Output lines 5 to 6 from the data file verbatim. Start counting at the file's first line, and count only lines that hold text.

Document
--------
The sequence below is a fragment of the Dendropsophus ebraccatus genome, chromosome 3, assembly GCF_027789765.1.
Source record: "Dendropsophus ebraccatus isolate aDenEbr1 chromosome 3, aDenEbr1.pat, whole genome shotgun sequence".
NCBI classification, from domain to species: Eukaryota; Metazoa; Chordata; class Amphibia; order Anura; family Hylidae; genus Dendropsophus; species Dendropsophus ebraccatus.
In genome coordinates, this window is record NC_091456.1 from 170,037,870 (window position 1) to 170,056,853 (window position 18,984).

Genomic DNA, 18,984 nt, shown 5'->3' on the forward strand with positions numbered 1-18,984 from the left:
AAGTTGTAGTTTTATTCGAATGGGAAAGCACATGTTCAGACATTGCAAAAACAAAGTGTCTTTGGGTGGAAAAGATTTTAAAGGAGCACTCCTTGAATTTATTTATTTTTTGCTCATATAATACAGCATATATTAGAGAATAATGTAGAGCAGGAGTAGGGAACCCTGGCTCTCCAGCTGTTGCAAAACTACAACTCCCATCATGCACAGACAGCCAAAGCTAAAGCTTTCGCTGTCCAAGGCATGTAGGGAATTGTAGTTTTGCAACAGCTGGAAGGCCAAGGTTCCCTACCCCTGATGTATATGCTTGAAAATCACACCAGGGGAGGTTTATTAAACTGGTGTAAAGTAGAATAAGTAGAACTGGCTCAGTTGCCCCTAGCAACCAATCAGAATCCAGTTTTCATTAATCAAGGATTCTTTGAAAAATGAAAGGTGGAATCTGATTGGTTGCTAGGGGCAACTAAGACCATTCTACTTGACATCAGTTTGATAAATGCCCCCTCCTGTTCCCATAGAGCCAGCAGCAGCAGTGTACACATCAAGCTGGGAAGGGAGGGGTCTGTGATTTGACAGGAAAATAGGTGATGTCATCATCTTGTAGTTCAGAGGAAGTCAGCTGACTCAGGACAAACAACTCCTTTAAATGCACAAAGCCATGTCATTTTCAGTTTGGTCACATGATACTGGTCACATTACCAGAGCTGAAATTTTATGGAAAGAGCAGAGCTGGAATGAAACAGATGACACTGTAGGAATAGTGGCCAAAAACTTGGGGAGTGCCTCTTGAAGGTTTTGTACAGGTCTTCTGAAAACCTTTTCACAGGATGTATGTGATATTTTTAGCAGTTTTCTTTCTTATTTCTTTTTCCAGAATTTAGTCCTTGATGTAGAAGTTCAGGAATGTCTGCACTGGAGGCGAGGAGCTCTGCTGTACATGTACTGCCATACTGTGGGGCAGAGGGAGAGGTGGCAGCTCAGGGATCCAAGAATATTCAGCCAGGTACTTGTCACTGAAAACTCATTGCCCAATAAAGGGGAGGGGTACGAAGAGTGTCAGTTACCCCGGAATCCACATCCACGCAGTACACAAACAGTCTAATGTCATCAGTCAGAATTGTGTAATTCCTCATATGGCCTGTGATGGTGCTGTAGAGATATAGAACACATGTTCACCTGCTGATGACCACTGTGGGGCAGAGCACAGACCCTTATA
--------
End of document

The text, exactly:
Genomic DNA, 18,984 nt, shown 5'->3' on the forward strand with positions numbered 1-18,984 from the left:
AAGTTGTAGTTTTATTCGAATGGGAAAGCACATGTTCAGACATTGCAAAAACAAAGTGTCTTTGGGTGGAAAAGATTTTAAAGGAGCACTCCTTGAATTTATTTATTTTTTGCTCATATAATACAGCATATATTAGAGAATAATGTAGAGCAGGAGTAGGGAACCCTGGCTCTCCAGCTGTTGCAAAACTACAACTCCCATCATGCACAGACAGCCAAAGCTAAAGCTTTCGCTGTCCAAGGCATGTAGGGAATTGTAGTTTTGCAACAGCTGGAAGGCCAAGGTTCCCTACCCCTGATGTATATGCTTGAAAATCACACCAGGGGAGGTTTATTAAACTGGTGTAAAGTAGAATAAGTAGAACTGGCTCAGTTGCCCCTAGCAACCAATCAGAATCCAGTTTTCATTAATCAAGGATTCTTTGAAAAATGAAAGGTGGAATCTGATTGGTTGCTAGGGGCAACTAAGACCATTCTACTTGACATCAGTTTGATAAATGCCCCCTCCTGTTCCCATAGAGCCAGCAGCAGCAGTGTACACATCAAGCTGGGAAGGGAGGGGTCTGTGATTTGACAGGAAAATAGGTGATGTCATCATCTTGTAGTTCAGAGGAAGTCAGCTGACTCAGGACAAACAACTCCTTTAAATGCACAAAGCCATGTCATTTTCAGTTTGGTCACATGATACTGGTCACATTACCAGAGCTGAAATTTTATGGAAAGAGCAGAGCTGGAATGAAACAGATGACACTGTAGGAATAGTGGCCAAAAACTTGGGGAGTGCCTCTTGAAGGTTTTGTACAGGTCTTCTGAAAACCTTTTCACAGGATGTATGTGATATTTTTAGCAGTTTTCTTTCTTATTTCTTTTTCCAGAATTTAGTCCTTGATGTAGAAGTTCAGGAATGTCTGCACTGGAGGCGAGGAGCTCTGCTGTACATGTACTGCCATACTGTGGGGCAGAGGGAGAGGTGGCAGCTCAGGGATCCAAGAATATTCAGCCAGGTACTTGTCACTGAAAACTCATTGCCCAATAAAGGGGAGGGGTACGAAGAGTGTCAGTTACCCCGGAATCCACATCCACGCAGTACACAAACAGTCTAATGTCATCAGTCAGAATTGTGTAATTCCTCATATGGCCTGTGATGGTGCTGTAGAGATATAGAACACATGTTCACCTGCTGATGACCACTGTGGGGCAGAGCACAGACCCTTATA